When Yosara B. Trujillo opened a yoga studio in her neighborhood, she knew there would be skeptics.
“We’re in the freaking South Bronx!” said a judiciously intensified Trujillo. “Who does yoga in the South Bronx? People questioned what kind of quality can this yoga studio offer? Will it be it a real yoga class? People go to Harlem for yoga from this neighborhood.”
The area, a melting pot of racial, ethnic and economic diversity is best known for the government offices, Grand Concourse with its beautiful prewar housing, and Yankee Stadium, the biggest business in the area. A thriving yoga community is not something this neighborhood boasts about.
Trujillo’s response to her naysayers was simple – include dance.
“The native community hasn’t been exposed to yoga. For them, yoga is white people’s stuff — not something that they do. Give them Zumba-- something they’re into, and then expose them to yoga.”
Trujillo, born and raised in the Bronx, discovered yoga through her aunt at Integral. She became hooked on Hatha and later on Bikram.
Her passion for continued while on the path to becoming a lawyer, but with the birth of her son Prasad (Sanskrit for the blessing that comes from the offering) she shifted her focus towards opening a yoga studio – to spendmore time with Prasad and to get the yoga she needed in her life “to be okay.”
To find teachers, she combed through the Integral listerve for recent graduates of the certification
program. This led her to Nyota Nayo, who currently manages Sweet Water along with teaching the pre and post natal classes (she’s a certified doula), belly dance, samba and vinyasa. Trujillo relied on Nayo to recruit the other instructors -- Blake "True" Jung, Dublin Salas, Jessy Lugo, and Tara Tonini.
Her ideal space, a historical movie theater, became available when the tattoo parlor (which was fronting a gambling joint) got closed down.
“Magic happened!” Trujillo declared. “I got the best space around.”
Just steps from the express 4 and D trains, and minutes from Yankee Stadium, Sweet Water Dance and Yoga became exactly what Trujillo envisioned.
With a vibrant, orange entranceway extending the high-energy emanating from the sidewalks outside, the bold color continues up the stairwell, and into the spacious dance studio. The yoga rooms –there are two—were painted a cool blue and gold. It’s bright, airy and comfortable – sufficiently stimulating and calming.
“I wanted the orange to draw people in immediately – into the building and into the experience. This is not a space that tells you to be fit. This is a space that tells you to be happy. Move your body. Enjoy your body. Let’s work on making you happy no matter what shape, color or experience you bring here,” said an enthused Trujillo.
The name and design of the space are rooted in Yoruba, Tujillo’s religious background.
“The goddess that I belong to is Oshun, the goddess of the river. River is sweet water. And she is the Aphrodite and Lakshmi of the pantheon. She is sweetness and community and kindness –beauty expressed. And this is her home,” she explained.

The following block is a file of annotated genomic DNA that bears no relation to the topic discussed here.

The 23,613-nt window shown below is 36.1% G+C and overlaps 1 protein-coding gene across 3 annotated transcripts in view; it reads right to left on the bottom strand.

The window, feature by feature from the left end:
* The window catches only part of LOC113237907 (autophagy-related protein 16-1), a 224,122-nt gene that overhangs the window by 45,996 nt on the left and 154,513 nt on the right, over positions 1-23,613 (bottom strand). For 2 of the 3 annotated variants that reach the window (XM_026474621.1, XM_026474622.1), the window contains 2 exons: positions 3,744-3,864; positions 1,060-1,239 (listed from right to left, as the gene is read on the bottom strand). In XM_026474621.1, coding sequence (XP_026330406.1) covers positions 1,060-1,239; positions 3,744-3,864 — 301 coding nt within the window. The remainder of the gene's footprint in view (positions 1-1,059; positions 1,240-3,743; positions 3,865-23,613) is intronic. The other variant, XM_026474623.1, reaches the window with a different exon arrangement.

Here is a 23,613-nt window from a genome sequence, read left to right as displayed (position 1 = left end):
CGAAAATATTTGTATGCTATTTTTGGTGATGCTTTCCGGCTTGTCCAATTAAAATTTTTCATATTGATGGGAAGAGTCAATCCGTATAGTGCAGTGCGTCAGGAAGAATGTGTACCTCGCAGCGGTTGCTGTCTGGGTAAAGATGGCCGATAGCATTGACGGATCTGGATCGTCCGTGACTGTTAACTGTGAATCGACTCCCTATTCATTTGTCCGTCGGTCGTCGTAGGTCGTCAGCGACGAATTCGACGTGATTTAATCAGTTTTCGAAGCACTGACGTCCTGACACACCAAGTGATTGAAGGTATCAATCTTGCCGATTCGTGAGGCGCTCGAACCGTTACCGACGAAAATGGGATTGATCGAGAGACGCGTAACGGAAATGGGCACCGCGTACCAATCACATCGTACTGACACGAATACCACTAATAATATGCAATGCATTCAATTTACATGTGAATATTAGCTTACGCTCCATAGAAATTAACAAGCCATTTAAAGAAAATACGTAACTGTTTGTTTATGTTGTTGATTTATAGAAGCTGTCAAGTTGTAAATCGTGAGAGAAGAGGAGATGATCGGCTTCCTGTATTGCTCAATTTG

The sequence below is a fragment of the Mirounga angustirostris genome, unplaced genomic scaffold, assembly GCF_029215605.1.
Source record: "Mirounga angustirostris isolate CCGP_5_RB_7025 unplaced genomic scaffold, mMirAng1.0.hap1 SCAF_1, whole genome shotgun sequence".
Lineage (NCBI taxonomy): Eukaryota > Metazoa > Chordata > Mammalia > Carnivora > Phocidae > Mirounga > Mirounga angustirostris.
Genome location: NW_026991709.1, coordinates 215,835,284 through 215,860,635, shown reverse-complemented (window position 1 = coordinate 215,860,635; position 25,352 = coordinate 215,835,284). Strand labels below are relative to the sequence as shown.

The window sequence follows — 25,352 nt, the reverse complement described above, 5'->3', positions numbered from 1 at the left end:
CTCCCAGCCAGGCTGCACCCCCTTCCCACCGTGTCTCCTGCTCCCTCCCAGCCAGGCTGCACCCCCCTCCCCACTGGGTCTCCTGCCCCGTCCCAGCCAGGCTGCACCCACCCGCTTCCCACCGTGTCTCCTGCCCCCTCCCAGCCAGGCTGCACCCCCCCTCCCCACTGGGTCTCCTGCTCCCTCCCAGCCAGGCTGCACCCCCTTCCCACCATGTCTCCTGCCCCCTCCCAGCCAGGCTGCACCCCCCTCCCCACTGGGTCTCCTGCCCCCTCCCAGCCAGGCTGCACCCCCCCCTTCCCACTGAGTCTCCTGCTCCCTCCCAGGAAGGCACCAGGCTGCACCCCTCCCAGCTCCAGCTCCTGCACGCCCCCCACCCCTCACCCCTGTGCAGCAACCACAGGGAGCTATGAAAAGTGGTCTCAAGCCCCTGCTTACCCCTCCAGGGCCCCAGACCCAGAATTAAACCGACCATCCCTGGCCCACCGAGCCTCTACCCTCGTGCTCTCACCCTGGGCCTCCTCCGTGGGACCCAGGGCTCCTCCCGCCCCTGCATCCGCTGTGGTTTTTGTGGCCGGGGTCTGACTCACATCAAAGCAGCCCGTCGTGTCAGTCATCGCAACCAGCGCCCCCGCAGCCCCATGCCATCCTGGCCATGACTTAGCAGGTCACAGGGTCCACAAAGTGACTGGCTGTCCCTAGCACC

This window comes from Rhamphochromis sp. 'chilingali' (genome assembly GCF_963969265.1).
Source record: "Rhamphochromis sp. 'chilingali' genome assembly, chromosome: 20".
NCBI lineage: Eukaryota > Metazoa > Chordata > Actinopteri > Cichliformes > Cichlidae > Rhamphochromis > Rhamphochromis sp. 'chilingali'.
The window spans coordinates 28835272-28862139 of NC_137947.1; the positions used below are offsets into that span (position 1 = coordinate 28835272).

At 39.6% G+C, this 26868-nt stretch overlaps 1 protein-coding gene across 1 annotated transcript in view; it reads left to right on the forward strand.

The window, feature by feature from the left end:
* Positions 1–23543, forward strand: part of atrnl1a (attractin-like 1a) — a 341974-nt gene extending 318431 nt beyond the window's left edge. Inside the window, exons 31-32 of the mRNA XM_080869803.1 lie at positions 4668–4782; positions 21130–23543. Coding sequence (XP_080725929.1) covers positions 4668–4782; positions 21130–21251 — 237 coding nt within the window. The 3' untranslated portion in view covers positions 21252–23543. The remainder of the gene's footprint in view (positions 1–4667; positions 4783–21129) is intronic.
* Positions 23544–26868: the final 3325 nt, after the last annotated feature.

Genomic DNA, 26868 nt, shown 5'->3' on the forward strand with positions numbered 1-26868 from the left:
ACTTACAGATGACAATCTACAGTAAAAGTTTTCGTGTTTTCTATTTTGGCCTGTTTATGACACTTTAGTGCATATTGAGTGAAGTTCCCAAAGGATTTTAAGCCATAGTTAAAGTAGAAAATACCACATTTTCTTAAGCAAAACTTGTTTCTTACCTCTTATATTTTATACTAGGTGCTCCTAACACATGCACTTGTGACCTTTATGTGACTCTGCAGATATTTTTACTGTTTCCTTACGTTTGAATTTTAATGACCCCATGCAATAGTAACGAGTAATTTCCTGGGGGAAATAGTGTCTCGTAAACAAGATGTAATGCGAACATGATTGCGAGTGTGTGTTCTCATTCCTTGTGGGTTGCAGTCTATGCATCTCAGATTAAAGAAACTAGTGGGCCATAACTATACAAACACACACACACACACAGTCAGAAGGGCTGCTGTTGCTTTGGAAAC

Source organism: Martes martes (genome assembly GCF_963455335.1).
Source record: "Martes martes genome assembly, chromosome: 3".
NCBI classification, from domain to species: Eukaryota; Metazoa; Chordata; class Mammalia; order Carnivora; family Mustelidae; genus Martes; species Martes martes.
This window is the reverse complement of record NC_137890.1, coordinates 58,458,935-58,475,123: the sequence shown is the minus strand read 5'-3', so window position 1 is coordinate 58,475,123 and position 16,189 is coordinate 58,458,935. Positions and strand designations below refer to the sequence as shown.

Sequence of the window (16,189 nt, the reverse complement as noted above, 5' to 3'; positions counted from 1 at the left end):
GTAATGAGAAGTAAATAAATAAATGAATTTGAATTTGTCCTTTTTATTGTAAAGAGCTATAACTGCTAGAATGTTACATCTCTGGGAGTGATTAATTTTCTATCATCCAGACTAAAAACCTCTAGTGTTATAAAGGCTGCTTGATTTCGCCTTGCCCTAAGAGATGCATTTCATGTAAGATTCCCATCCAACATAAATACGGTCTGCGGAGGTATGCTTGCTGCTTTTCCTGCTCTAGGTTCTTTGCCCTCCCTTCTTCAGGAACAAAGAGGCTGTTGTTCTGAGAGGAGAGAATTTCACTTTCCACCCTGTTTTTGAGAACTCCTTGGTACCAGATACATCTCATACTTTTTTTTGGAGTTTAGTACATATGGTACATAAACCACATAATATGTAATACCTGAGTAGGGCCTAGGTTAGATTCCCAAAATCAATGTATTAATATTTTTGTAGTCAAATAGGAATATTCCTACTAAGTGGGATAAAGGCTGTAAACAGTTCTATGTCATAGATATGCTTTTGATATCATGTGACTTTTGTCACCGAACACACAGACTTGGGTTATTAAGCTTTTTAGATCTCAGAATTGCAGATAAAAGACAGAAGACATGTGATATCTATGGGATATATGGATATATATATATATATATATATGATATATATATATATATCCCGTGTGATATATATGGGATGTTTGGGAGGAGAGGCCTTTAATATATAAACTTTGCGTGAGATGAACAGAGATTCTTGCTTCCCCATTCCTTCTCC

The yoga schedule includes Hatha (“geared towards the meditative and spiritual development”), Hot Yoga, Beginner’s Yoga, Vinyasa, Hot Vinyasa, Pre and Post Natal Yoga and Gentle Chair Yoga, for those who are more limited physically.
“We still want to encourage the elderly, people with injuries or recent surgeries, people that are obese, or people with any type of physical challenges to get the benefits of yoga. So in Gentle Chair yoga you start locking and using different muscles that is physical work, but not anything that somebody couldn’t physically do. It works within limitations.”
There’s also Yoga En Espanol taught by Dublin Salas who intends to bring the science of yoga to the Latin community in NYC, including those that have difficulties with English and have no previous access to yoga culture.
Salas, passionate on the topic said, “I want to educate them (the Latin community) about the benefits of the practice, and instill a little peace and increased health to their busy urban lives.” His classes are taught with simple, clear language and basic sequences that can be built upon.
The dance classes include Flamenco, Samba, Afro Haitian, and Afro Cuban.
Then there’s the kids program, an integral part of Sweet Water Dance and Yoga.
There is jazz, ballet, hip hop and salsa along with Lil Guppy Move and Groove, a class that covers basic developmental concepts for children.
“The kids aspect is important — to make this a family friendly environment. I wanted single moms to be able to come and drop off their kids for an hour, and take a yoga class. Mom’s self care is really important to me. I think families would change if mothers took better care of themselves.”
Currently the child care service can accommodate up to four kids (three actually, because 2 1/2 year old Prasad is there full time.) The initial pricing structure is $5 for 30 minutes of childcare with a 15 minute grace period to get changed. Most classes are 60 minutes while some are 90.
When asked about opening near Blink Gym, Trujillo replied, “We complement them (Blink offers no fitness classses). And this is why I offer the vanity classes— Pilates, Barre and Zumba --to get people in here. They will see the Hot Yoga and ask, don’t you lose weight in Hot Yoga? Yes, you do! And then they’ll try yoga, and that’s a beautiful thing.”
They've been so busy with their opening, they have not fully updated their website which will be finished soon. To find out about classes and pricing click here for the latest information.